Clearing the mind through the sand castles of time.

We may find ourselves waking up in the morning with negative thoughts. They could be about the mistakes we made at work or the unkindness of another or any number of experiences we consider unpleasant. In retrospect we know how self-sabotaging it can be to let our imagination stew with memories that have painfully charged feelings associated to them. How we go about dealing with our internalised dramas will determine our capacity to be fit for the daily challenges of life. Being able to quiet obsession or abating the intensity of ‘automatic negative thoughts’ can be a very useful skill, especially if we need to be fully present to a situation that requires our undivided attention.

However there is another layer to this scenario, namely that which perpetuates the obsession itself, our deep rooted beliefs. For example a part of us may feel that by passively and repeatedly observing disturbing mental content- we will somehow fortify ourselves against future ordeals or some of us may believe they have little control over what their minds think about or we may actually find some gratification in deadening ourselves through distraction so as to avoid responsibilities. In other words there are unconscious factors that drive our behaviour and thinking that also requires attention. To remedy the symptoms is a quick fix in comparison to addressing the source of the sickness. That is why ancient philosophy was considered a healing art and a dialectical means of getting to the heart of the matter.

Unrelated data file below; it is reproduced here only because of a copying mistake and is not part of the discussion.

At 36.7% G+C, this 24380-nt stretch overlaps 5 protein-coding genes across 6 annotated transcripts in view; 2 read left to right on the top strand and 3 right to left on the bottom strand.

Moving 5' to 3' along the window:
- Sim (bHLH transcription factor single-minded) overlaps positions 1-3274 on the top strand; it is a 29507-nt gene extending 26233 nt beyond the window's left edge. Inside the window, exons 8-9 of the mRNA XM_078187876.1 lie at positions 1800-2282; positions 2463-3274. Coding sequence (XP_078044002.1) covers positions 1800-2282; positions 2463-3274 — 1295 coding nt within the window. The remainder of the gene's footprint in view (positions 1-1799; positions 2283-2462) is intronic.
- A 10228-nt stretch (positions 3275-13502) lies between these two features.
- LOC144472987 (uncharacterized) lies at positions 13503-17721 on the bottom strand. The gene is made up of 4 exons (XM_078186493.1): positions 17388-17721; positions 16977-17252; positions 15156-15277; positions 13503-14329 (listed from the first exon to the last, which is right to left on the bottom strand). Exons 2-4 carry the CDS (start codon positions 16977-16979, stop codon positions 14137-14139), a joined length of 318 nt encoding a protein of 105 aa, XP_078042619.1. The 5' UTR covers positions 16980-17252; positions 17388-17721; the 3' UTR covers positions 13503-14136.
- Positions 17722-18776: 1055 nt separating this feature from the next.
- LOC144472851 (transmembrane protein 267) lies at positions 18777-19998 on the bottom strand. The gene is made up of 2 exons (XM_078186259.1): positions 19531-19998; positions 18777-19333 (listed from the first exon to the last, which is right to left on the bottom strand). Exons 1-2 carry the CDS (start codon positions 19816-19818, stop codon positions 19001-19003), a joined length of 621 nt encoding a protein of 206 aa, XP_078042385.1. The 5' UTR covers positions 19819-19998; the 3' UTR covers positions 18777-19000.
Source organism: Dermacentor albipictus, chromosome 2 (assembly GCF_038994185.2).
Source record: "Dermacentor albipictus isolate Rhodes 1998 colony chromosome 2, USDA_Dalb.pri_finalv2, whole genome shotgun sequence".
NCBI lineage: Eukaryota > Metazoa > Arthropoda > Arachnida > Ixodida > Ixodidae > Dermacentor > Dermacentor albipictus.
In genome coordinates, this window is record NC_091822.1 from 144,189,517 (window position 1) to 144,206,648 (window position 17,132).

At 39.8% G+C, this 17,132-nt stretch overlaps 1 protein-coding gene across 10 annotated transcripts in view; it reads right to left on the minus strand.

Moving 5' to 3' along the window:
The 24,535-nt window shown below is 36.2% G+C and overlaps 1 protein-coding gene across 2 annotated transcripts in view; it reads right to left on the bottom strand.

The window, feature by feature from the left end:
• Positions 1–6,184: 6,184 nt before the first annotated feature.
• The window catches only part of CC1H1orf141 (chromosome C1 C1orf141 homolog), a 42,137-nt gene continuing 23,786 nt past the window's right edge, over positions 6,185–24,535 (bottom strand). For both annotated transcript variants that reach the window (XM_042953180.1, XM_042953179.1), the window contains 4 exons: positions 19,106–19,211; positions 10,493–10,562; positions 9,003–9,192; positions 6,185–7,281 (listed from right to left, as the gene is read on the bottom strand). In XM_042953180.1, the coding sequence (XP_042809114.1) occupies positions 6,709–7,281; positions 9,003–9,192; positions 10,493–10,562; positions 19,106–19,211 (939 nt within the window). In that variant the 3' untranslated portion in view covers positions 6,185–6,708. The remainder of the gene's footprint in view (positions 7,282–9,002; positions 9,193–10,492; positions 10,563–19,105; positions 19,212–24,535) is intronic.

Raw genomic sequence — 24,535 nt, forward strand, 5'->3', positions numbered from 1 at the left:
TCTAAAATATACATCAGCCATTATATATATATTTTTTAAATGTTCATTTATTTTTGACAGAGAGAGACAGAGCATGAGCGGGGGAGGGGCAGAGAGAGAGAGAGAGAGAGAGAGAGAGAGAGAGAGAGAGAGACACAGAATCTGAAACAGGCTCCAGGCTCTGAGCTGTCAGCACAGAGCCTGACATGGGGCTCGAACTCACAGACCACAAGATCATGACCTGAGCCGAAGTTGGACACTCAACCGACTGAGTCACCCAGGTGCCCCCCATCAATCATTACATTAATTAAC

Now to reveal the fruit by which this prose was brought into formation: It is our erroneous beliefs that are the underlining germ that depletes well-being.

So how can one ascertain the validity and truth of this statement? What makes a belief erroneous? How can an unconscious belief stir up the muddy waters to prevent clarity? Why should we examine our core beliefs? If the large boulders that direct the flow of the river is channelled into barrenness… Correction: If the flow of the river that sustains the community (soul) is being misdirected through man-made boulders (cult/ural barriers), then do we not owe it to ourselves to make things right; to become architects, artists and vessels of the light?


PS: Click on my picture above to access the photo album. You may download my images through Pixabay at no cost.


About Jason Youngman

An explorer of volition and soul, a song under a night's sky and a dream that forever yearns to be.
This entry was posted in Philosophy, Psychology, Self Development, Spirituality. Bookmark the permalink.

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